By Nita Johnson
LAUREL COUNTY, Ky. — Acting on his instinct to rescue a drowning couple during his Florida vacation last summer has brought a Laurel man local, state, and now national recognition.
Josh Weaver, a Laurel native, received notification that he has been nominated for the prestigious Carnegie Medal from the Carnegie Hero Fund Commission based in Pittsburgh, Pa.
The Carnegie Medal is presented to persons who sacrifice their lives for others. Founded in 1904 by business magnet Andrew Carnegie, the Commission was established following the Harwick mine disaster near Pittsburgh in January 1904. The explosion took the lives of 181 people, two of which were an engineer and a miner who went back inside to save others. Carnegie was touched by their story and set up the Commission to honor “outstanding acts of selfless heroism” in the United States and Canada.
Only two other Kentuckians have been nominated for the award since its inception in 1904.
Weaver said he never dreamed his selfless act would draw so much attention and that he was honored by the various recognitions he has received.
It began with an article in The Sentinel-Echo on July 24, just days after Weaver risked his life to save an unknown couple from drowning. Then came stories on area TV stations and a letter from Gov. Steve Beshear.
When he received a letter from the Carnegie Hero Fund Commission, Weaver couldn’t believe all the recognition one single act had provoked.
“I never dreamed it would turn into this. When you hear of all the Carnegies’ have done — with the steel and working with John D. Rockefeller — and then you see a nomination from his foundation come to your mailbox, it’s amazing,” he said.
His story was found by researchers who look for key words in media outlets.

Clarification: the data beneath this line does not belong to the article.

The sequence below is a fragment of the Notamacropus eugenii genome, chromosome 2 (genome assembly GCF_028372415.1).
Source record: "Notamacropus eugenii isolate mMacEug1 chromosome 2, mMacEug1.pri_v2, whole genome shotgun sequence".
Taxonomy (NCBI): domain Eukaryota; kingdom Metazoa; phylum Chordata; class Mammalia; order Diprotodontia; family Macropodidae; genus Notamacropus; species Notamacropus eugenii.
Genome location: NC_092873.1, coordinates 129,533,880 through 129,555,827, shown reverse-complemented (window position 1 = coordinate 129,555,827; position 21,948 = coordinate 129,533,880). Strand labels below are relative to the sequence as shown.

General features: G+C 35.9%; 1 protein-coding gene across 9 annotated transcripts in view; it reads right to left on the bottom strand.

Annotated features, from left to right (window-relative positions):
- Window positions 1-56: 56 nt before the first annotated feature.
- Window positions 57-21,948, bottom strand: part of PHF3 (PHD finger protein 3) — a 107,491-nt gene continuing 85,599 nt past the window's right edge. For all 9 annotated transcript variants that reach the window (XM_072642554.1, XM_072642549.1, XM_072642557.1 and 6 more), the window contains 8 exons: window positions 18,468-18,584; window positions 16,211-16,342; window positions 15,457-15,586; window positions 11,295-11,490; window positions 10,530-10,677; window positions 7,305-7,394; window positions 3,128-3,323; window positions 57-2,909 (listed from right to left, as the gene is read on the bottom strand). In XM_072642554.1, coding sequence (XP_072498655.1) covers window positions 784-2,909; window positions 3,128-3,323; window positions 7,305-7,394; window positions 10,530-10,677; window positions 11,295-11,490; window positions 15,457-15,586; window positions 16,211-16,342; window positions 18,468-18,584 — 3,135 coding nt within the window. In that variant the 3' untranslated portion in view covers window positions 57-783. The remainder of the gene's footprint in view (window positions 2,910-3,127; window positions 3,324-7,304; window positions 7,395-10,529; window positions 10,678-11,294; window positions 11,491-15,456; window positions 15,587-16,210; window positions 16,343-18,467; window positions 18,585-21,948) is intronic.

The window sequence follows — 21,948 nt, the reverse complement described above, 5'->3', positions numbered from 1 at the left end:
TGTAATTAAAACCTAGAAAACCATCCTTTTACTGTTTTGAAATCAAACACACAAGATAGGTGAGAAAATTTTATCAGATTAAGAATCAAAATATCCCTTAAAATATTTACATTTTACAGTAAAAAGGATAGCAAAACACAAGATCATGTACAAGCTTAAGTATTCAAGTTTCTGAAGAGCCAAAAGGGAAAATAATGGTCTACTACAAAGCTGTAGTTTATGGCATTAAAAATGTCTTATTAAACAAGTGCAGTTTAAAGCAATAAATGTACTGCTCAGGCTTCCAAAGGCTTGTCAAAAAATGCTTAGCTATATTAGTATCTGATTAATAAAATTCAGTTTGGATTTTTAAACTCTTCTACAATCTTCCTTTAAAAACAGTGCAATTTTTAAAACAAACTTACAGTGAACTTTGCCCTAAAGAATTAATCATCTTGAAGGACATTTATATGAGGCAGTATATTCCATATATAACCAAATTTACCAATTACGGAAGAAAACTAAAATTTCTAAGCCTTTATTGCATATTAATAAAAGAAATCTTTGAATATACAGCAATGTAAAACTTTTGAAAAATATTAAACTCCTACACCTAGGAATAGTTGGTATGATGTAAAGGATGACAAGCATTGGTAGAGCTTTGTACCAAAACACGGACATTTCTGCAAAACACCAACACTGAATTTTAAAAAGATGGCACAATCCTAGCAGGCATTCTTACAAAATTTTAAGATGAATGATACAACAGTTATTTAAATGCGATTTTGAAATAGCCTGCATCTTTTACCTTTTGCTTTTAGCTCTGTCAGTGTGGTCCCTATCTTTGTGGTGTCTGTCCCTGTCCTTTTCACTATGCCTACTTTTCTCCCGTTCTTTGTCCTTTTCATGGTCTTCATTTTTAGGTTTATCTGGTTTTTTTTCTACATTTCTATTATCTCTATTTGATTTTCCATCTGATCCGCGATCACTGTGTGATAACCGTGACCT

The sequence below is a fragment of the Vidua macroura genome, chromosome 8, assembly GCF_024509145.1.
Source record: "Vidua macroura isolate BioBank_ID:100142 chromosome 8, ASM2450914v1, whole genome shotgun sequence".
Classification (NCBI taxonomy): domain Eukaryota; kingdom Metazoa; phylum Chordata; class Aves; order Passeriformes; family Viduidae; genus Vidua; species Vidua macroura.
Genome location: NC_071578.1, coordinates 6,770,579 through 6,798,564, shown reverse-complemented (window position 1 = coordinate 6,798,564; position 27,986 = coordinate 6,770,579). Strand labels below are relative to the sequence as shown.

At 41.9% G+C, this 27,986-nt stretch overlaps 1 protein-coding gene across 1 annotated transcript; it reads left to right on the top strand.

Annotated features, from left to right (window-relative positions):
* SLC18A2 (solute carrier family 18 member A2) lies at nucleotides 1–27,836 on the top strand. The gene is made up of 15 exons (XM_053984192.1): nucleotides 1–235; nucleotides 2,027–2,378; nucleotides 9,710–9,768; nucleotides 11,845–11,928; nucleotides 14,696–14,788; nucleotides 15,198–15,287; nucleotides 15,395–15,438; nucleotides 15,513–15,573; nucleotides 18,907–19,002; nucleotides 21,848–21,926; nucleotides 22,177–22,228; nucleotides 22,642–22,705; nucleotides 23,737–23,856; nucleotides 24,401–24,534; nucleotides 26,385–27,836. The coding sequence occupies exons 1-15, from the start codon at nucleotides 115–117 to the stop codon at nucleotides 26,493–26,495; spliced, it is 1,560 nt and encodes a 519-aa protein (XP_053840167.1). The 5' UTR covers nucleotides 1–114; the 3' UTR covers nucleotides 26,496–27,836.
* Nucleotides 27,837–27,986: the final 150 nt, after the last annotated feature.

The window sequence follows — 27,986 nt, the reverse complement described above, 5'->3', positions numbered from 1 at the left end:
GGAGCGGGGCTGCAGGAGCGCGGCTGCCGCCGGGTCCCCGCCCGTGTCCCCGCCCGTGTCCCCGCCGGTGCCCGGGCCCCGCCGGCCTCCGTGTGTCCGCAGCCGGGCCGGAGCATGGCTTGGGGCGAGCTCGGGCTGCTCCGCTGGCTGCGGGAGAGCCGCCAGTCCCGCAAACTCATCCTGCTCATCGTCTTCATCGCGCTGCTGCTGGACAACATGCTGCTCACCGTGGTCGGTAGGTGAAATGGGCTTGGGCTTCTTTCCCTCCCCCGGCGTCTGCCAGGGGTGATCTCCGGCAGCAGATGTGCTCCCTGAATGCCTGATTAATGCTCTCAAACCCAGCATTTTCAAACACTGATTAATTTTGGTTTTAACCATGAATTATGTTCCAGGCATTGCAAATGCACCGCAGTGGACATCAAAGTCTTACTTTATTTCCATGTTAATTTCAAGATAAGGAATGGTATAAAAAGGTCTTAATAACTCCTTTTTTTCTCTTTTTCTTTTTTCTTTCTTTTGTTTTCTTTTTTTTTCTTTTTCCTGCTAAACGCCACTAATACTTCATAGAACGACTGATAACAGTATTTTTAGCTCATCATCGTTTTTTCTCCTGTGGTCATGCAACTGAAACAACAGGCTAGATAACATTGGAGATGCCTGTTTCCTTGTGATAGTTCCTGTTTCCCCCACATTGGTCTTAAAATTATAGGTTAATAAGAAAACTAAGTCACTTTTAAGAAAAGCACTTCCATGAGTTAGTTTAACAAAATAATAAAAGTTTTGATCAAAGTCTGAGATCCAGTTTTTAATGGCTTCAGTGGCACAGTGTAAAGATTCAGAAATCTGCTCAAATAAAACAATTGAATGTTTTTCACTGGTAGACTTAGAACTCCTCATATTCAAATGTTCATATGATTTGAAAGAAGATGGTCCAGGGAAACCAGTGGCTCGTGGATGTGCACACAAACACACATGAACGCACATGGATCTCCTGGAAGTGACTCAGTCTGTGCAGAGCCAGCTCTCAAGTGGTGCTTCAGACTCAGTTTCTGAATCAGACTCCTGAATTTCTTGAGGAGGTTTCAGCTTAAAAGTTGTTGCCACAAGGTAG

“They verified the story with WKYT and WLEX and the 21-member board all agreed to nominate me,” he added. “I’m honored by all this.”
His claim to fame came while Weaver was vacationing with his girlfriend’s family in Destin, Fla. The family was on the beach while they waited for their hotel rooms to be available. The beach was red-flagged due to riptides but Weaver noticed a couple out in the ocean, seemingly struggling to stay afloat as four- and five-foot tall waves came crashing on the shoreline.
Without thinking twice, Weaver jumped into the ocean and began swimming toward the couple. The woman, he said, was struggling harder than the man, and he went toward her first, diving under the huge waves to keep from being dragged back to the shore.
“I could see the man, and even though you could tell he was close to drowning himself, he was trying to get to the woman,” Weaver said. “That’s love if I ever saw it.”
Weaver said he was exhausted from the effort, pulling the two near-helpless people back toward the shoreline as the riptides and waves continued to hamper his progress. But he finally reached a point where he could stand in the ocean, and spectators rushed from the shore to help them in.
“People told me afterward that they saw the couple but they weren’t sure enough of their swimming skills,” Weaver explained. “But I couldn’t believe that of the 200 people standing on the beach, nobody came out to help us until I got to a place where I could stand up in the water.”
It was after the incident that Weaver learned the couple’s names.
“They were living in Mississippi and were newlyweds,” he said. “He is in the Air Force and he’s called me a couple times since then.”
As for the award, Weaver is excited and honored, even if he isn’t the 2013 recipient.
“It’s still an honor, even if I don’t win it,” he said. “But I just went out to help some people who were drowning. I really don’t know if I could do it again, but I probably would try. I was raised that we need to help each other all we can. There’s a lot of negative things out there now. It only takes one kind act a day to change that.
“If I see somebody who needs help, I try to help them,” he added. “It’s what I would want someone to do for me or for some of my family.”